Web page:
I remember a day about a decade and a half or so ago when Laura and I were having some sort of conversation about Australian wildlife. ‘What about birds?’ Laura asked. ‘Birds are just so common‘, I replied, Yes, I meant that in a derogatory way. I must have been chasing sightings of Echidnas, reptiles, anything else but ‘birds’.
I was missing the point at the time. Yes, bird sightings are much more common than mammals and reptiles, but that is the wonder of them – they are all around us in all habitats. Some of the species, such as Silver Gulls, Noisy Miners and Eurasian coots seem to be everywhere and are certainly very common. But some bird species are certainly a rare and special find. And most can’t be found everywhere. It’s fair to say that my simplistic and blinkered view of our feathered friends has shifted somewhat since that day when I scoffed at the ‘commonality’ of the avian branch of the Animalia kingdom. People will often ask me if I developed my interest in birds from a family member at a young age, but my conversion was from a much more technological introduction.
Many hardcore traditionalist birdwatchers will often wonder why one needs to point a camera lens at a bird when a pair of binoculars will more than suffice. But for me I can thank my first DSLR camera for revealing the joy of birds. I was fortunate to live in Melbourne’s bayside suburb of Altona when I would take my new toy for a walk or a bike ride around the neighbourhood. I was just looking for interesting ‘things’ to point my 300mm kit lens at. It was only from this exercise that I realised that my suburb had a diverse range of birds that I had never noticed before. Altona has a range of habitats; besides its beaches it has wooded areas, grasses, wetlands and creeks. According to eBird, Altona has recorded at least 169 species in a suburb that is only approximately 10km from the heart of Melbourne. So I had a great range of wonderful birds to hook me in to this wonderful interest.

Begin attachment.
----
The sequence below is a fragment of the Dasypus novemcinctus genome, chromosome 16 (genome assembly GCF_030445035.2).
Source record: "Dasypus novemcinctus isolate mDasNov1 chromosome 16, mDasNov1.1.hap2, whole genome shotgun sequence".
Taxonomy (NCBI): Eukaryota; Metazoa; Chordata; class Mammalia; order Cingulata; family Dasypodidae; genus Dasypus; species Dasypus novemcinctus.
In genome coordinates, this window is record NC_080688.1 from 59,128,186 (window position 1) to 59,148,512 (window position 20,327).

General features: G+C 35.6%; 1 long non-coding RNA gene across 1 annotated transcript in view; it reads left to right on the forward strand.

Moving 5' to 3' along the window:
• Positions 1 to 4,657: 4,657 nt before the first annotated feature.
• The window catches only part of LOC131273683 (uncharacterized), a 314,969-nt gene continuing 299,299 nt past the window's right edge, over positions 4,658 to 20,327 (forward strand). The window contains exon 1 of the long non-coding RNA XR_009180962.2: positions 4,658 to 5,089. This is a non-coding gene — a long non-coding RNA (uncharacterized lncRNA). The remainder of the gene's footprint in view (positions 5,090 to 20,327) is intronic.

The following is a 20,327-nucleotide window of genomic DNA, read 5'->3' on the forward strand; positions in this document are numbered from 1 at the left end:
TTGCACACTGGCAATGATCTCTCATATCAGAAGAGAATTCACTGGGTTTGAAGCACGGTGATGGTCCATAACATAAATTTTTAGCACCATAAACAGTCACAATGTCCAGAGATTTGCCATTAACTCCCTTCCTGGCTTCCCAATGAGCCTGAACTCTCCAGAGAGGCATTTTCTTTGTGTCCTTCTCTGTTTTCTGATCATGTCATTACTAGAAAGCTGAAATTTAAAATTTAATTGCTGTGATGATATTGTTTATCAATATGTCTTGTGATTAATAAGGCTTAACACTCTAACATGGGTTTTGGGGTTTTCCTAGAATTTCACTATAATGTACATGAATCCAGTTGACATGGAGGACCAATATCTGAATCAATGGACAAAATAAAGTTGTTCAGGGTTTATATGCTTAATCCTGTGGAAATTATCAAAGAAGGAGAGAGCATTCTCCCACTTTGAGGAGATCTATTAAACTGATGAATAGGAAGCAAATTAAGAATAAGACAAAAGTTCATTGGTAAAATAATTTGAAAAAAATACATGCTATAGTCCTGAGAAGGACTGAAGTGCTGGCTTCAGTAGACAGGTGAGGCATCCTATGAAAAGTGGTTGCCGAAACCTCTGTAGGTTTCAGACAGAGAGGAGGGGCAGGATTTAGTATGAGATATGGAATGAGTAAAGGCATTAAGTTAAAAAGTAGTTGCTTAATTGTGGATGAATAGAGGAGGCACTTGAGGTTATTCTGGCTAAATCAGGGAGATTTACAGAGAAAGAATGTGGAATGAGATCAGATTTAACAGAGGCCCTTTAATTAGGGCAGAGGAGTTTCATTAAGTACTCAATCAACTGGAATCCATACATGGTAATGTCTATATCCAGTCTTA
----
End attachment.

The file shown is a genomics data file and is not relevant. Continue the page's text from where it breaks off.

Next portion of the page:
Birds such as Black-shouldered Kites, Darters, Brown Falcons and seasonal shorebirds were a wonderful discovery. The size, shape and colours of these birds were a perfect subject for my camera. Yes, some of them were more sedentary and easier to photograph than others (and that is something that never changes by the way). But it was a fascinating challenge all the same.
I also wanted to know who these birds were and study their behaviour. I wondered why some birds would be there at some times of the year and not others. I would learn who lived where and what they would eat. And then came the books: my book shelves would start to fill with Field Guides, bird literature and anything else that could fill my head with bird knowledge. Well, they did that, and also managed to tempt me to go find amazing birds that I never knew existed. My camera wasn’t the only technology that came in handy. I was glad to find that the internet was growing with bird-related information and discussion.
While my Canon 400D was my initial medium for finding the joy of birds in the first place, birdwatching has become a medium in its own right. I established a social bird photography group where people could learn together. I made some good friends and learned a lot from being the organiser of this group.
Birdwatching is wonderful excercise on a number of levels. Aside from the walking and carrying of equipment in pursuit of an amazing sighting there is a lot to be said for exercising your senses.
Birdwatching could possibly be nature’s optometrist. Try sighting a tiny Brown Thornbill as it zooms in and out of Acacia implexa. It’s one thing to sight the bird, but another to track its movement patterns as it disappears behind a tree twenty metres away. I now always seem to be on Tawny Frogmouth lookout whenever walking around Melbourne. The species does very well to blend into trees, most people walking right past the stationary bird.
One of the many wonderful thing about Australia’s birds is that they are some of the world’s greatest songbirds. Not only is one of life’s simple pleasures to hear these songs and calls, but it’s a great listening and memory test to attempt to identify birds that you can’t see. Learning bird calls is akin to learning a language. I have even seen people who do a remarkable job of impersonating bird calls. I have even seen birds who are masters of mimicry themselves!
As you can see, bird watching is a multi-faceted interest. And it is one that anyone can do to any degree; you may become fascinated by what lives in your garden or local park, or you may be someone who spends great money and time, travelling to see as many bird species as possible. The phrase ‘The Joy of Birds’ has become a much used one, but it’s easy to see why.
The fascination and quirks of the avian world is enough justification to turn this into an ongoing series of articles that I hope that you enjoy. Maybe you’ll even be converted to birdwatching along the way.